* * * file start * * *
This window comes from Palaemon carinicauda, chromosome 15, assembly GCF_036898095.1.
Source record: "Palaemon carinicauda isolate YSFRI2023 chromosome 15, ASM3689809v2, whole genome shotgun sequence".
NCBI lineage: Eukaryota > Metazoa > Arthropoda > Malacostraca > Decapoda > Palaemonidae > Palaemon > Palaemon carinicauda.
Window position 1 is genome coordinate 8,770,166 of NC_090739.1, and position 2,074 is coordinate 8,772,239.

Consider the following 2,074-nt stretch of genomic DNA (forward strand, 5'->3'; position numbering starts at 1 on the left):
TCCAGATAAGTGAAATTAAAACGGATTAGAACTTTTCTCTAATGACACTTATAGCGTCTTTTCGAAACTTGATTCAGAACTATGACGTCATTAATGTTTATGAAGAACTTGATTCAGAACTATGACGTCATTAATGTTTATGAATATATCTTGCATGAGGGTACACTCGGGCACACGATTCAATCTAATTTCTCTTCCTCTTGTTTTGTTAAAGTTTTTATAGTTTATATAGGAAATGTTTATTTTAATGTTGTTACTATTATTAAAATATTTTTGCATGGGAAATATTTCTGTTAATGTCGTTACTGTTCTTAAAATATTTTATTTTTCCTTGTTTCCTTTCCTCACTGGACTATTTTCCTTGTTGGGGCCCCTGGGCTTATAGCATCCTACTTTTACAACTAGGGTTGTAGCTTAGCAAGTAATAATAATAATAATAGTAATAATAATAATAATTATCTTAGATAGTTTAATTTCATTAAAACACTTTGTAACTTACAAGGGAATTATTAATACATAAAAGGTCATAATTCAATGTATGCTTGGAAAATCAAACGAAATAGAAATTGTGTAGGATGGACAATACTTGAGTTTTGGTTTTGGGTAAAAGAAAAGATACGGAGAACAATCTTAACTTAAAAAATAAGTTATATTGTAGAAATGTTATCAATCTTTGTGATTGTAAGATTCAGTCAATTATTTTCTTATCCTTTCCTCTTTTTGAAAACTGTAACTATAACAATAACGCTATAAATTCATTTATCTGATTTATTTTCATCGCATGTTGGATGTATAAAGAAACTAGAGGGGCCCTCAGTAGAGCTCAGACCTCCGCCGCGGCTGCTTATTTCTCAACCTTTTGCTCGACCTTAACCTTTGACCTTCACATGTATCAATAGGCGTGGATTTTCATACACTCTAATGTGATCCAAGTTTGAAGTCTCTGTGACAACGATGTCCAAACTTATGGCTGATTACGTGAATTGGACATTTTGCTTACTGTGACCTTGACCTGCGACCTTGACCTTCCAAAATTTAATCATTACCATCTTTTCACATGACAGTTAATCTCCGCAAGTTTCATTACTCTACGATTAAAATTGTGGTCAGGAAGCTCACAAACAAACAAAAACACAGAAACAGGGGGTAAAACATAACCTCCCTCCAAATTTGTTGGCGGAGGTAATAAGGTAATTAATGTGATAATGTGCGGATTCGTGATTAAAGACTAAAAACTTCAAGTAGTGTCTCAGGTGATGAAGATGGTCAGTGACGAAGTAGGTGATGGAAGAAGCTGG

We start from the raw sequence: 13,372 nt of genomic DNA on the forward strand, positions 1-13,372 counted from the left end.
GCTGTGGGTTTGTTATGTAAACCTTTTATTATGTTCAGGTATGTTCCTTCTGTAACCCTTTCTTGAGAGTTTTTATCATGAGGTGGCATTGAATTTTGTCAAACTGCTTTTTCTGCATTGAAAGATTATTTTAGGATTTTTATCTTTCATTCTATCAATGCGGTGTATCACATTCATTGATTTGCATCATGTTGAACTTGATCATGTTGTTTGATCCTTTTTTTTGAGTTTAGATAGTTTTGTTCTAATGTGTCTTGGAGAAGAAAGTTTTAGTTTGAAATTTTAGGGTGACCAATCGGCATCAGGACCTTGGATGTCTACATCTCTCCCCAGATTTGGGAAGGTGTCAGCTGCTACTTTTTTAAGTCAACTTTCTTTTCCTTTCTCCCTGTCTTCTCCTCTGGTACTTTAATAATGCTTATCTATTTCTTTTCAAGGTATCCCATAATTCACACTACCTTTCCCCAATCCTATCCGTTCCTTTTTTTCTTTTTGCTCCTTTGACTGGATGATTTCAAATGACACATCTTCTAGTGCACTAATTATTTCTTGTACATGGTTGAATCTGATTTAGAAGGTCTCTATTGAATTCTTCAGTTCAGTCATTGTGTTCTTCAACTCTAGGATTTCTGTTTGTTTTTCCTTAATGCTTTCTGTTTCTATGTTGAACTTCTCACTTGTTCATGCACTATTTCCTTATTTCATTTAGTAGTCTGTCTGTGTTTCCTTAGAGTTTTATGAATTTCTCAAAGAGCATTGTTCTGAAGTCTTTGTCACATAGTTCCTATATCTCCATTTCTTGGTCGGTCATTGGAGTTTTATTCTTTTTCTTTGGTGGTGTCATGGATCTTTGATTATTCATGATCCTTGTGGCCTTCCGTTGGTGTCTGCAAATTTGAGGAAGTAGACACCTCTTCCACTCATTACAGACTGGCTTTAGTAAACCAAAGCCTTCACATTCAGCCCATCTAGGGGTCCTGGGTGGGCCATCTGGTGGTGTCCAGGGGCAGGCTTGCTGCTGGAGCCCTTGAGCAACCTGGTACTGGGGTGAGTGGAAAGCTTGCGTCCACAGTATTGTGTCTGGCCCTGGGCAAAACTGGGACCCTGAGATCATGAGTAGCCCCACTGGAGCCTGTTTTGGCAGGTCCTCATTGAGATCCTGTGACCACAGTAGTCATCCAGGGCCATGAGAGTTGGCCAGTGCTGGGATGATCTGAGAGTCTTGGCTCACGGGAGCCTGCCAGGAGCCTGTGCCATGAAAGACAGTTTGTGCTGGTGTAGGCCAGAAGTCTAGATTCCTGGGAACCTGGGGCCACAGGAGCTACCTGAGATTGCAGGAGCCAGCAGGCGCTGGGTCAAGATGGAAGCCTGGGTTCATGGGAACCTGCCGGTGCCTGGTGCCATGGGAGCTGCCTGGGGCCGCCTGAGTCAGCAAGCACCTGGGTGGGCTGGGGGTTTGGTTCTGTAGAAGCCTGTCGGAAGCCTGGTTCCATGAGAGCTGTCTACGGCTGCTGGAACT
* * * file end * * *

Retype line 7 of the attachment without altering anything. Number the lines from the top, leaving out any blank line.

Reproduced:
We start from the raw sequence: 13,372 nt of genomic DNA on the forward strand, positions 1-13,372 counted from the left end.